With a potential value of over $2 million, award will back brain tumor research.

The Translational Genomics Research Institute (TGen) has been awarded a contract that could total about $2.07 million over three years to use computer simulations for brain cancer research. It joins four other national centers that have been selected by SAIC-Frederick under its prime contract with the NCI called the In Silico Research Centers of Excellence contract.

The award partners TGen with 5AM Solutions, a Virginia-based life science software development firm. They will initially receive $691,930 for the first 12 months. The contract has two 12-month option periods that if executed would amount to an additional $1,373,582.

The TGen center of excellence will use computer tools developed as part of the NCI Cancer Biomedical Informatics Grid (caBIG®), which is a data-sharing network for researchers, physicians, and patients. The caBIG program is designed to accelerate methods for detecting, diagnosing, treating, and preventing cancer.

TGen researchers will also use in silico research in a program called “Test to Best,” which leverages genomic data involving 40 brain tumor models and 20 proven types of targeted therapies. The aim is to create treatment programs for brain tumor patients.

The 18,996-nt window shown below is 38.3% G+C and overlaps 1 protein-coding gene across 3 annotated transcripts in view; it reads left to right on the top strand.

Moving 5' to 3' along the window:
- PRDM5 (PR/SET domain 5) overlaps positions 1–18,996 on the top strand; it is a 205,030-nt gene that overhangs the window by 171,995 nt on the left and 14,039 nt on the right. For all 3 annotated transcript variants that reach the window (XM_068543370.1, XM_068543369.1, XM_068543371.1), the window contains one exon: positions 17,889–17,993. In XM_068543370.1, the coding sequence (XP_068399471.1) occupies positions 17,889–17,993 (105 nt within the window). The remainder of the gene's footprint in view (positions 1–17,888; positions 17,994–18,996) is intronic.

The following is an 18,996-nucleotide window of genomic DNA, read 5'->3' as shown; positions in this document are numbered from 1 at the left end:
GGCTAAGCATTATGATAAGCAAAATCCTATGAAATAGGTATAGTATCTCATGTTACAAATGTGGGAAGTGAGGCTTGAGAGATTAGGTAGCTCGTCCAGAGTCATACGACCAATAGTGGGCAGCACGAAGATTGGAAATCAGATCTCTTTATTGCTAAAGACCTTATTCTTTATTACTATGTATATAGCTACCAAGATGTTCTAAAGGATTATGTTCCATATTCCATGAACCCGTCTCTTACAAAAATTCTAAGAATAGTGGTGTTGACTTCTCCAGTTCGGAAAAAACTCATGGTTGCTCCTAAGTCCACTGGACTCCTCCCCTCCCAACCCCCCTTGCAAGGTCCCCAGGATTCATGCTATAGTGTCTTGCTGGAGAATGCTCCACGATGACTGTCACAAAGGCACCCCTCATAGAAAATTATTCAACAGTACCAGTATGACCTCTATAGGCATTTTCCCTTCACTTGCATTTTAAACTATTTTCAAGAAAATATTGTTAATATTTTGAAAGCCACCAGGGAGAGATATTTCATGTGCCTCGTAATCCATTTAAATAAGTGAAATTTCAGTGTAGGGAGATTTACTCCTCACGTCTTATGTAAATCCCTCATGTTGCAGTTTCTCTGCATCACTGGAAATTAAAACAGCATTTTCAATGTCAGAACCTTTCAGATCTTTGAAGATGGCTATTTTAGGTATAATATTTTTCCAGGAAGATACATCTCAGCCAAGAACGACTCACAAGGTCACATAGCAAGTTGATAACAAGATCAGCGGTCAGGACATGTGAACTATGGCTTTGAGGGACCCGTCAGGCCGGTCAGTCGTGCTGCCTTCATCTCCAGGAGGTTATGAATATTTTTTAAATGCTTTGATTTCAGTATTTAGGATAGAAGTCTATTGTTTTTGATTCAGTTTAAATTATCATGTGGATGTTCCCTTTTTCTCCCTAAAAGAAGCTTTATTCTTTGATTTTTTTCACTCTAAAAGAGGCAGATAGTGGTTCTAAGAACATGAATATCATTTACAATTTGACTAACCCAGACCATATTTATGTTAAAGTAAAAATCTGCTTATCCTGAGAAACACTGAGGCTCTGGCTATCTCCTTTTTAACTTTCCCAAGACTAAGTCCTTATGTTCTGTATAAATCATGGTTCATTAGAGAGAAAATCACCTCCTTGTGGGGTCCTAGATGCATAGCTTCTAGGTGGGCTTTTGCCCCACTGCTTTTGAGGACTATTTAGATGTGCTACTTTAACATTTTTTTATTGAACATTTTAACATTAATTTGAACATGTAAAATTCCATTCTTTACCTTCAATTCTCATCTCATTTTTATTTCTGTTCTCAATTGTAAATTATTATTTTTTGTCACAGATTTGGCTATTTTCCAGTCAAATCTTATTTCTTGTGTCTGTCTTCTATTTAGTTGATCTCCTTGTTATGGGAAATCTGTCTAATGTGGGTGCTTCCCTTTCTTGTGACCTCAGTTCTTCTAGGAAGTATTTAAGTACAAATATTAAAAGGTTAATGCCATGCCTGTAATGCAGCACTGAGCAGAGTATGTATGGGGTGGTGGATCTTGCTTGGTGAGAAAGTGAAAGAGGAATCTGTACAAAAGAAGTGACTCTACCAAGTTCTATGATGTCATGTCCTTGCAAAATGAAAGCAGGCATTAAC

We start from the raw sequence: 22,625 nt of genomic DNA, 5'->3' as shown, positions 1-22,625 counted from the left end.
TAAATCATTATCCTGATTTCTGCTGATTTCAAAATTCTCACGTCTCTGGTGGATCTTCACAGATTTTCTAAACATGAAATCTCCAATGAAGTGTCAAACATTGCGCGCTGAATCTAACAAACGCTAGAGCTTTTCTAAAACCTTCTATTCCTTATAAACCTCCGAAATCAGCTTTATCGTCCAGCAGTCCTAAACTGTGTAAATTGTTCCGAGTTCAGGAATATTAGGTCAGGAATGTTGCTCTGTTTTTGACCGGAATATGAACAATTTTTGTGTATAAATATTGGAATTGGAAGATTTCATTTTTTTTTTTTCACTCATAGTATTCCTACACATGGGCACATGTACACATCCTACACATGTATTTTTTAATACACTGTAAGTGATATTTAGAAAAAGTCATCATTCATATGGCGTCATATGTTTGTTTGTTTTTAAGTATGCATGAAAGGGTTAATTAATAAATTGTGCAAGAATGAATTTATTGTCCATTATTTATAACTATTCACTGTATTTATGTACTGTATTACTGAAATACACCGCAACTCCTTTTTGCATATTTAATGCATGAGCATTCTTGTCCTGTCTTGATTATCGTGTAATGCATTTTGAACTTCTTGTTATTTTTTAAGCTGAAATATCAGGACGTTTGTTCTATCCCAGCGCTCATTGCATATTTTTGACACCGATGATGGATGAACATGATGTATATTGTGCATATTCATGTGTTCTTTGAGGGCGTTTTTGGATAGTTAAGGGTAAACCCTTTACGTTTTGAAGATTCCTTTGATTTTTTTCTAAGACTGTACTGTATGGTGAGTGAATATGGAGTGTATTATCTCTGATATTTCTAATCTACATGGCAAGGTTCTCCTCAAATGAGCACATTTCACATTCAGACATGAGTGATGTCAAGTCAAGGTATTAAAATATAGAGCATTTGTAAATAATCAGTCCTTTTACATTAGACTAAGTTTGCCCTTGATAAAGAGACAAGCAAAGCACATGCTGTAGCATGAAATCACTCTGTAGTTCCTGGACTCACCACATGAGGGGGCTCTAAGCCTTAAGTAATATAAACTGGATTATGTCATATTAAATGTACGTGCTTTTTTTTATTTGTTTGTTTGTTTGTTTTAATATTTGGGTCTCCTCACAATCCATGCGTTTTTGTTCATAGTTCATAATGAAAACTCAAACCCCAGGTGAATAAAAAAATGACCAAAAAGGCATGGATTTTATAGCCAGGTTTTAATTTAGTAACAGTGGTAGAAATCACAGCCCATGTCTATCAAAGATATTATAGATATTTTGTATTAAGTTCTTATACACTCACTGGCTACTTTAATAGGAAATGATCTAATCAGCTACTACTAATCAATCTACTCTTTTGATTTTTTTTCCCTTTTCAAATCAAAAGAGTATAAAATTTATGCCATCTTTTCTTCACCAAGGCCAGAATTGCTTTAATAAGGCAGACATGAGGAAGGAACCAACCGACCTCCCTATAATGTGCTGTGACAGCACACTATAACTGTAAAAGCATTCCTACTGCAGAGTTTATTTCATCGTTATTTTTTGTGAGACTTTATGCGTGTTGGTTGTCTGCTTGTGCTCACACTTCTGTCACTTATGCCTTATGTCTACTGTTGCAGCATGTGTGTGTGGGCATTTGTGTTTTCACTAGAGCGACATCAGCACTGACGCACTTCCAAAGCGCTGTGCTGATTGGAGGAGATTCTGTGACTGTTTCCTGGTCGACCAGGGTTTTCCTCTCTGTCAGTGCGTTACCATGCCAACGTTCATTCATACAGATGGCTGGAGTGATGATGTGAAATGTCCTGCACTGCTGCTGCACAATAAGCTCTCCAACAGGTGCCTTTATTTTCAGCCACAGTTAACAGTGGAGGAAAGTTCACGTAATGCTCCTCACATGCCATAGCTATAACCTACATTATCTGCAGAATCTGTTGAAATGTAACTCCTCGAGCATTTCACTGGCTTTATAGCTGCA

“This will be a very unique data set, representing the largest collection of patient brain tumor models and the widest variety of therapies applied in a controlled setting,” says Michael Berens, Ph.D., head of TGen’s brain tumor research lab.

“Now that you have this data, how can you best exploit it for the next patient who walks into the neuro-oncologist’s office?” asks Dr. Berens. He believes that the answer should be revealed through analytical tools developed by the TGen and 5AM Solutions. “We hope to create a process where a patient’s tumor would align with one of these models, and we would know which of the 20 treatments was the best one against that tumor. It’s a path to evidence-based personalized therapy.”

The tumor models and therapies have been developed through the Ivy Genomics Based Medicine project. It is directed by Dr. Berens at TGen and funded through a $3 million grant from the Ben and Catherine Ivy Foundation.

Besides TGen, the other four centers of excellence are at Columbia University, Emory University, Georgetown University, and the Fred Hutchinson Cancer Research Center.

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